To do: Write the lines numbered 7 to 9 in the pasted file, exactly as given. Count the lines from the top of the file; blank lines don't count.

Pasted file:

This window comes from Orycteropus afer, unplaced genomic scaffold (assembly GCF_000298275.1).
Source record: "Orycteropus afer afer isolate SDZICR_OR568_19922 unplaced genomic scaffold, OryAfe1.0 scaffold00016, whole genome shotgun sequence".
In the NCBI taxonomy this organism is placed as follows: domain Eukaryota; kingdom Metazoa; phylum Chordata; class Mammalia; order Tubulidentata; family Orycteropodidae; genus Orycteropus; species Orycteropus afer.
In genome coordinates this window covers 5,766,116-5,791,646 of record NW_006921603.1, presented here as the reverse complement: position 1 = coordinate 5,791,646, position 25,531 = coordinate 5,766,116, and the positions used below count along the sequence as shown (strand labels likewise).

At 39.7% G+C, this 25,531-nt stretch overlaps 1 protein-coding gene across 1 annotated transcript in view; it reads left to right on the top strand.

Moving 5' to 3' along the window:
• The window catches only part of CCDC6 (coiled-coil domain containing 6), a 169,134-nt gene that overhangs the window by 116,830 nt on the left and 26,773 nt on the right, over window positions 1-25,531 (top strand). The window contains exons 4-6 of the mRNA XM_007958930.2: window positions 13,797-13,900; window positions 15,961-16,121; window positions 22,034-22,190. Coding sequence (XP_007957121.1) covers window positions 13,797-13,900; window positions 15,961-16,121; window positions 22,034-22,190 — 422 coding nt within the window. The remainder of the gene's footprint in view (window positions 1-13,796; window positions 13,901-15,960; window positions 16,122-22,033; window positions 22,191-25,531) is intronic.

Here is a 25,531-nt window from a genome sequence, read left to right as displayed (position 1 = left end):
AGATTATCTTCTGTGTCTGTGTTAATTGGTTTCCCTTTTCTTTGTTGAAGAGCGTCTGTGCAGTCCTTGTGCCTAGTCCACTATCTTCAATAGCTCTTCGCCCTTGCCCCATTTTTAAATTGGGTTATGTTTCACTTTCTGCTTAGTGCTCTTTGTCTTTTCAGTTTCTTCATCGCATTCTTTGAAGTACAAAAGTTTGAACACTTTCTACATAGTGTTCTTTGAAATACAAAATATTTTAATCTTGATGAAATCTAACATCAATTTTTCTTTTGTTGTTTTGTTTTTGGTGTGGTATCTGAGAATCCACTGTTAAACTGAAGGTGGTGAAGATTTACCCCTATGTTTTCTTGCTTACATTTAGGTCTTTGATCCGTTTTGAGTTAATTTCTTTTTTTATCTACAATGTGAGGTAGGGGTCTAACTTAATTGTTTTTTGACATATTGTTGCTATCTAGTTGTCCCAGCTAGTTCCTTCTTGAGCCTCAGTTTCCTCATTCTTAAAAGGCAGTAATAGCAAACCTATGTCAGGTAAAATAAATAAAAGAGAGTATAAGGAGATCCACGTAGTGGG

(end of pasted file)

• The window catches only part of CCDC6 (coiled-coil domain containing 6), a 169,134-nt gene that overhangs the window by 116,830 nt on the left and 26,773 nt on the right, over window positions 1-25,531 (top strand). The window contains exons 4-6 of the mRNA XM_007958930.2: window positions 13,797-13,900; window positions 15,961-16,121; window positions 22,034-22,190. Coding sequence (XP_007957121.1) covers window positions 13,797-13,900; window positions 15,961-16,121; window positions 22,034-22,190 — 422 coding nt within the window. The remainder of the gene's footprint in view (window positions 1-13,796; window positions 13,901-15,960; window positions 16,122-22,033; window positions 22,191-25,531) is intronic.

Here is a 25,531-nt window from a genome sequence, read left to right as displayed (position 1 = left end):
AGATTATCTTCTGTGTCTGTGTTAATTGGTTTCCCTTTTCTTTGTTGAAGAGCGTCTGTGCAGTCCTTGTGCCTAGTCCACTATCTTCAATAGCTCTTCGCCCTTGCCCCATTTTTAAATTGGGTTATGTTTCACTTTCTGCTTAGTGCTCTTTGTCTTTTCAGTTTCTTCATCGCATTCTTTGAAGTACAAAAGTTTGAACACTTTCTACATAGTGTTCTTTGAAATACAAAATATTTTAATCTTGATGAAATCTAACATCAATTTTTCTTTTGTTGTTTTGTTTTTGGTGTGGTATCTGAGAATCCACTGTTAAACTGAAGGTGGTGAAGATTTACCCCTATGTTTTCTTGCTTACATTTAGGTCTTTGATCCGTTTTGAGTTAATTTCTTTTTTTATCTACAATGTGAGGTAGGGGTCTAACTTAATTGTTTTTTGACATATTGTTGCTATCTAGTTGTCCCAGCTAGTTCCTTCTTGAGCCTCAGTTTCCTCATTCTTAAAAGGCAGTAATAGCAAACCTATGTCAGGTAAAATAAATAAAAGAGAGTATAAGGAGATCCACGTAGTGGG